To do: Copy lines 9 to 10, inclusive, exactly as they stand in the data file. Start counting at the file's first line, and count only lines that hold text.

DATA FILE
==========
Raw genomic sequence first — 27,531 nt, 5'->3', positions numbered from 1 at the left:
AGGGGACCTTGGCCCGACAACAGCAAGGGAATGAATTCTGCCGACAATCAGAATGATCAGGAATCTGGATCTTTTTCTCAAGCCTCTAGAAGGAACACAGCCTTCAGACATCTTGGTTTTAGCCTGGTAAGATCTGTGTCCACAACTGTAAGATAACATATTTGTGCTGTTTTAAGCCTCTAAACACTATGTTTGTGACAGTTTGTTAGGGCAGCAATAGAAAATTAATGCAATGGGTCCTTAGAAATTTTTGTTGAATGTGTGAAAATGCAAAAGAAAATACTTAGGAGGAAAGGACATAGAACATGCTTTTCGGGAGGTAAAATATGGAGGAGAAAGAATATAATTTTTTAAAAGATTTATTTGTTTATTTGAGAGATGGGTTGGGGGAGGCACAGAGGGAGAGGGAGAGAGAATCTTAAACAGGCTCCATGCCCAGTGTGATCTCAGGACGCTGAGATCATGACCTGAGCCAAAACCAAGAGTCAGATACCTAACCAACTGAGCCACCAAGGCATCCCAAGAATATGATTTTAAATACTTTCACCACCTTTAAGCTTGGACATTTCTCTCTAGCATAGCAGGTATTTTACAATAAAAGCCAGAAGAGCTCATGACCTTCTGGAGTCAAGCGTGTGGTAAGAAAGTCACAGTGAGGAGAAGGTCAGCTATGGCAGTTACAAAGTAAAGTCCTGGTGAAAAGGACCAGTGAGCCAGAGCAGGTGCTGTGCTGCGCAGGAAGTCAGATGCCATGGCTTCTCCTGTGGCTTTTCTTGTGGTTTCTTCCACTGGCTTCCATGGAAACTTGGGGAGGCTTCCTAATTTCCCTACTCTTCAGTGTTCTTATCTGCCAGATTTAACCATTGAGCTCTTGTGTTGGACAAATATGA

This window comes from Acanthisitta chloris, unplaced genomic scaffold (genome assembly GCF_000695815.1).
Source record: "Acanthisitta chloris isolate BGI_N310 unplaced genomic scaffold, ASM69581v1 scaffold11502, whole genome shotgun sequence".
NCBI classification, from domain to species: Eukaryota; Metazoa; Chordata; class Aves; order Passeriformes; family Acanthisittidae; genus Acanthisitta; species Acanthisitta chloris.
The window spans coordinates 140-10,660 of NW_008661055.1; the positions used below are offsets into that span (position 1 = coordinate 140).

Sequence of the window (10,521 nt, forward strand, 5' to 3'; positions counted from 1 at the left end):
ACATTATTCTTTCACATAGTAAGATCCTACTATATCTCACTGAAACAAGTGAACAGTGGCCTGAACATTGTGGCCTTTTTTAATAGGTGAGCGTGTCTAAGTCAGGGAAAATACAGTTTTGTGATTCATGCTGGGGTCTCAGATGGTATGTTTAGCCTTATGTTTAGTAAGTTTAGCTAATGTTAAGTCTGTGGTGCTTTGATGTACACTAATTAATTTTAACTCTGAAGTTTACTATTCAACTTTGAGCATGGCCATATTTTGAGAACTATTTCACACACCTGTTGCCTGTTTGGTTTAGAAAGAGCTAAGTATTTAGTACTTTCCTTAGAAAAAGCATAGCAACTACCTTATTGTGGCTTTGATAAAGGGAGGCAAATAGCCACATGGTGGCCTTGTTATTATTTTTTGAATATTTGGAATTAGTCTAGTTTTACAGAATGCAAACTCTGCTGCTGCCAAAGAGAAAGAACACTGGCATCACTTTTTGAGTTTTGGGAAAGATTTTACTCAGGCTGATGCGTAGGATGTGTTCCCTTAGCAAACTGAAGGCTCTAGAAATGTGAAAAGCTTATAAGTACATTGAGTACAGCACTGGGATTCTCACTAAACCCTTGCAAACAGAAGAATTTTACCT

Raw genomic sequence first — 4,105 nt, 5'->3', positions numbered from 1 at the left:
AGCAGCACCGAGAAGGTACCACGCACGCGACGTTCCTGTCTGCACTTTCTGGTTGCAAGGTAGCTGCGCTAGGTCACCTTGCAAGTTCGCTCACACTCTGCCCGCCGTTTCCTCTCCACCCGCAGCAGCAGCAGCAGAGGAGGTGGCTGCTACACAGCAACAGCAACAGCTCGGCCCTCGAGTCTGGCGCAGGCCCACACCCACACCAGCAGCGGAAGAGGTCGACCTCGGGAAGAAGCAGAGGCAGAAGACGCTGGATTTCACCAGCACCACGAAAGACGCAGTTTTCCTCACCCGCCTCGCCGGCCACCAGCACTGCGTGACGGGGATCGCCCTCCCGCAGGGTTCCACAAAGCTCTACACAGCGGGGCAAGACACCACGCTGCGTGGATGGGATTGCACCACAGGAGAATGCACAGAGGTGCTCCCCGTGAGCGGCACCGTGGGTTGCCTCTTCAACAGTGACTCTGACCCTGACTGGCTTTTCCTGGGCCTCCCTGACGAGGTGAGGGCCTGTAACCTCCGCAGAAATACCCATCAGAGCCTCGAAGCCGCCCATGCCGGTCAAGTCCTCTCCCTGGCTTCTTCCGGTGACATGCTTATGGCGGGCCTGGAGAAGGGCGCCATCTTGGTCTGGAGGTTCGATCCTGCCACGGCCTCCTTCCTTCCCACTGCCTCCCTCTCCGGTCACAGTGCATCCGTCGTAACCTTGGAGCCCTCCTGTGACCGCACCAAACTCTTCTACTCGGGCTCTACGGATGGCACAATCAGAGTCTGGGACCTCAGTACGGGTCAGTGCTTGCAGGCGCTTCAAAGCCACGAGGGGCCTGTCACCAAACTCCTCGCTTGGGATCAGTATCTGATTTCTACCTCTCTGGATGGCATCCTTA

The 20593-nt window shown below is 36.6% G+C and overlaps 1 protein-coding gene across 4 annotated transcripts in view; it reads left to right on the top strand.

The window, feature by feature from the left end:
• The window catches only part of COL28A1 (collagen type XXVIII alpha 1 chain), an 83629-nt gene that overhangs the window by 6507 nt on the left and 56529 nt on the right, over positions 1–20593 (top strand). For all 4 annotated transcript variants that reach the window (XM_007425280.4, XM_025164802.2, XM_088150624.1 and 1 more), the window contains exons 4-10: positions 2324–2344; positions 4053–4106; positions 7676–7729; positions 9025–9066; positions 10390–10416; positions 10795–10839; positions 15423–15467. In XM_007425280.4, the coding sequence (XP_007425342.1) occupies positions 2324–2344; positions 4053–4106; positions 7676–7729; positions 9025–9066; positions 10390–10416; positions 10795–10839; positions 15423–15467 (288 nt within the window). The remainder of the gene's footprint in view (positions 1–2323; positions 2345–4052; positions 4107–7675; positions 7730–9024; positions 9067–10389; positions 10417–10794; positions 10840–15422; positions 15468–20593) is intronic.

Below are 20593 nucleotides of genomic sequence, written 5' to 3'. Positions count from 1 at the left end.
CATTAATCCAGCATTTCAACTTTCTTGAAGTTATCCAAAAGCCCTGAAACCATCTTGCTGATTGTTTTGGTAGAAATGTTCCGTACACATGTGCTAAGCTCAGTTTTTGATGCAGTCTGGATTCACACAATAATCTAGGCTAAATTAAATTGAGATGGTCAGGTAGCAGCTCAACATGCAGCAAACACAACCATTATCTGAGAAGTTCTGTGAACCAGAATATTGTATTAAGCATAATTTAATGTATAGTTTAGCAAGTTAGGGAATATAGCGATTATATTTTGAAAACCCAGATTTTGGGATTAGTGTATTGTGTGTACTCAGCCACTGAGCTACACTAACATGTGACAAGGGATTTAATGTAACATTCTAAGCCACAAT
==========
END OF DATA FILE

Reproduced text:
Raw genomic sequence first — 4,105 nt, 5'->3', positions numbered from 1 at the left:
AGCAGCACCGAGAAGGTACCACGCACGCGACGTTCCTGTCTGCACTTTCTGGTTGCAAGGTAGCTGCGCTAGGTCACCTTGCAAGTTCGCTCACACTCTGCCCGCCGTTTCCTCTCCACCCGCAGCAGCAGCAGCAGAGGAGGTGGCTGCTACACAGCAACAGCAACAGCTCGGCCCTCGAGTCTGGCGCAGGCCCACACCCACACCAGCAGCGGAAGAGGTCGACCTCGGGAAGAAGCAGAGGCAGAAGACGCTGGATTTCACCAGCACCACGAAAGACGCAGTTTTCCTCACCCGCCTCGCCGGCCACCAGCACTGCGTGACGGGGATCGCCCTCCCGCAGGGTTCCACAAAGCTCTACACAGCGGGGCAAGACACCACGCTGCGTGGATGGGATTGCACCACAGGAGAATGCACAGAGGTGCTCCCCGTGAGCGGCACCGTGGGTTGCCTCTTCAACAGTGACTCTGACCCTGACTGGCTTTTCCTGGGCCTCCCTGACGAGGTGAGGGCCTGTAACCTCCGCAGAAATACCCATCAGAGCCTCGAAGCCGCCCATGCCGGTCAAGTCCTCTCCCTGGCTTCTTCCGGTGACATGCTTATGGCGGGCCTGGAGAAGGGCGCCATCTTGGTCTGGAGGTTCGATCCTGCCACGGCCTCCTTCCTTCCCACTGCCTCCCTCTCCGGTCACAGTGCATCCGTCGTAACCTTGGAGCCCTCCTGTGACCGCACCAAACTCTTCTACTCGGGCTCTACGGATGGCACAATCAGAGTCTGGGACCTCAGTACGGGTCAGTGCTTGCAGGCGCTTCAAAGCCACGAGGGGCCTGTCACCAAACTCCTCGCTTGGGATCAGTATCTGATTTCTACCTCTCTGGATGGCATCCTTA